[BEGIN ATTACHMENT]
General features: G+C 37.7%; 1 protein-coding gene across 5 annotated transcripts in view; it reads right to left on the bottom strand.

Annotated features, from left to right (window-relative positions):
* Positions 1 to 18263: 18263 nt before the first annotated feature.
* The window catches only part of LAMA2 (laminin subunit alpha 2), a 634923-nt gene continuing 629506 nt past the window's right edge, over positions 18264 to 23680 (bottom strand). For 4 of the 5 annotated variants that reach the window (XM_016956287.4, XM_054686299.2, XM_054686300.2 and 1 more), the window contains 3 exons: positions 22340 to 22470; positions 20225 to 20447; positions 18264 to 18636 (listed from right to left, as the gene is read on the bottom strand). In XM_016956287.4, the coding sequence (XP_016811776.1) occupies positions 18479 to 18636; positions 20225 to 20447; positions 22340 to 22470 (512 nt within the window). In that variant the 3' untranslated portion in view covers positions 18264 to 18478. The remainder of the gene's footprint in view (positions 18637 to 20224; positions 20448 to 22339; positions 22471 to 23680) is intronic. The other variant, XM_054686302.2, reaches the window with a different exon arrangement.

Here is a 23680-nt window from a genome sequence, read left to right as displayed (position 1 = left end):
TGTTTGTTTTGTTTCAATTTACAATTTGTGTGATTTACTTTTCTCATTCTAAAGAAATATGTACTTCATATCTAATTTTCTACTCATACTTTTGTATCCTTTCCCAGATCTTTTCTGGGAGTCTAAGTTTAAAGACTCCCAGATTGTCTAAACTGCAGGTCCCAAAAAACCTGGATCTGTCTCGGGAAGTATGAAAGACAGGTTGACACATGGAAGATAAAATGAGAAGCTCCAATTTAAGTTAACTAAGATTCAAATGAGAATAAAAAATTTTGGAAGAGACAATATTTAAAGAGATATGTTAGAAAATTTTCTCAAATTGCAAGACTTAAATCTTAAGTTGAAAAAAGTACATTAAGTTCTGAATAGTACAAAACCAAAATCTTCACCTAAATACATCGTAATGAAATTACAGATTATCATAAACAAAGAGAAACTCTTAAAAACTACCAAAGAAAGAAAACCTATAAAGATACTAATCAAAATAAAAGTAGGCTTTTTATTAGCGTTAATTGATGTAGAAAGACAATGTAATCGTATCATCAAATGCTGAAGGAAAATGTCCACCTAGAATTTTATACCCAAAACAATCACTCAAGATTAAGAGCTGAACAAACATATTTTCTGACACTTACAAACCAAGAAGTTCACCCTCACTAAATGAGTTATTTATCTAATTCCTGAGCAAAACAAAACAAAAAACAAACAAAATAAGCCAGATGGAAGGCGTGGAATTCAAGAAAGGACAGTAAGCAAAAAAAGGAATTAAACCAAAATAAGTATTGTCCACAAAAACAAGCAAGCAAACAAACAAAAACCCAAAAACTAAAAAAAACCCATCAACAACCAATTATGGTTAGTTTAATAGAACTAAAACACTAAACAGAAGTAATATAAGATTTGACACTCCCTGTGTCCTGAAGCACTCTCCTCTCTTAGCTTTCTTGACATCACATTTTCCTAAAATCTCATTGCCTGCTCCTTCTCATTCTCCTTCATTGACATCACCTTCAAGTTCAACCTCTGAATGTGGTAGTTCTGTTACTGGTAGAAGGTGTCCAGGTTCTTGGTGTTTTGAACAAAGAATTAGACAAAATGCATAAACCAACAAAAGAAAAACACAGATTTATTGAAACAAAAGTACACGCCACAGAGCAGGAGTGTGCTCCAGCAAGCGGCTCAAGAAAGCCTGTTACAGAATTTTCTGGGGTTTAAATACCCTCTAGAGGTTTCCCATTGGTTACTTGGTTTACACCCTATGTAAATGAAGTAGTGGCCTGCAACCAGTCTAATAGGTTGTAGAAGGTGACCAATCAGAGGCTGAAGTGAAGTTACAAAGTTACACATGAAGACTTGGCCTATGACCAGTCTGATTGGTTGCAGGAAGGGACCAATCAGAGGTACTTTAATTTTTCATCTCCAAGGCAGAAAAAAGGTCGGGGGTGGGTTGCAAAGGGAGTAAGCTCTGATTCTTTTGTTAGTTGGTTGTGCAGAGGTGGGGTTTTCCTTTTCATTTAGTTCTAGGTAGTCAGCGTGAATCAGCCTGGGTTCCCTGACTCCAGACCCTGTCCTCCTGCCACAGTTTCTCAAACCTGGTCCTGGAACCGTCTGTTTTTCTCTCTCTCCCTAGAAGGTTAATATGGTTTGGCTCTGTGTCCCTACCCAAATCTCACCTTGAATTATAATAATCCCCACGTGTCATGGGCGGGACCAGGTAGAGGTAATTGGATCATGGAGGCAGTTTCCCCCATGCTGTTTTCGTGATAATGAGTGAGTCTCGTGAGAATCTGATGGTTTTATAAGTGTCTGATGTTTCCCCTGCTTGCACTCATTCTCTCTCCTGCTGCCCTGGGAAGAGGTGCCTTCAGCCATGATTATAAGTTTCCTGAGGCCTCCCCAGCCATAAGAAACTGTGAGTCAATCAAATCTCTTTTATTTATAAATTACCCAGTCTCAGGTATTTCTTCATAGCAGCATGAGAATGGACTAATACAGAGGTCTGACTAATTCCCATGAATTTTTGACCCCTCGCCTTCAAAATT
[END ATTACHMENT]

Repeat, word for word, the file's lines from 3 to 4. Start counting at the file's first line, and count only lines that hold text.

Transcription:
* Positions 1 to 18263: 18263 nt before the first annotated feature.
* The window catches only part of LAMA2 (laminin subunit alpha 2), a 634923-nt gene continuing 629506 nt past the window's right edge, over positions 18264 to 23680 (bottom strand). For 4 of the 5 annotated variants that reach the window (XM_016956287.4, XM_054686299.2, XM_054686300.2 and 1 more), the window contains 3 exons: positions 22340 to 22470; positions 20225 to 20447; positions 18264 to 18636 (listed from right to left, as the gene is read on the bottom strand). In XM_016956287.4, the coding sequence (XP_016811776.1) occupies positions 18479 to 18636; positions 20225 to 20447; positions 22340 to 22470 (512 nt within the window). In that variant the 3' untranslated portion in view covers positions 18264 to 18478. The remainder of the gene's footprint in view (positions 18637 to 20224; positions 20448 to 22339; positions 22471 to 23680) is intronic. The other variant, XM_054686302.2, reaches the window with a different exon arrangement.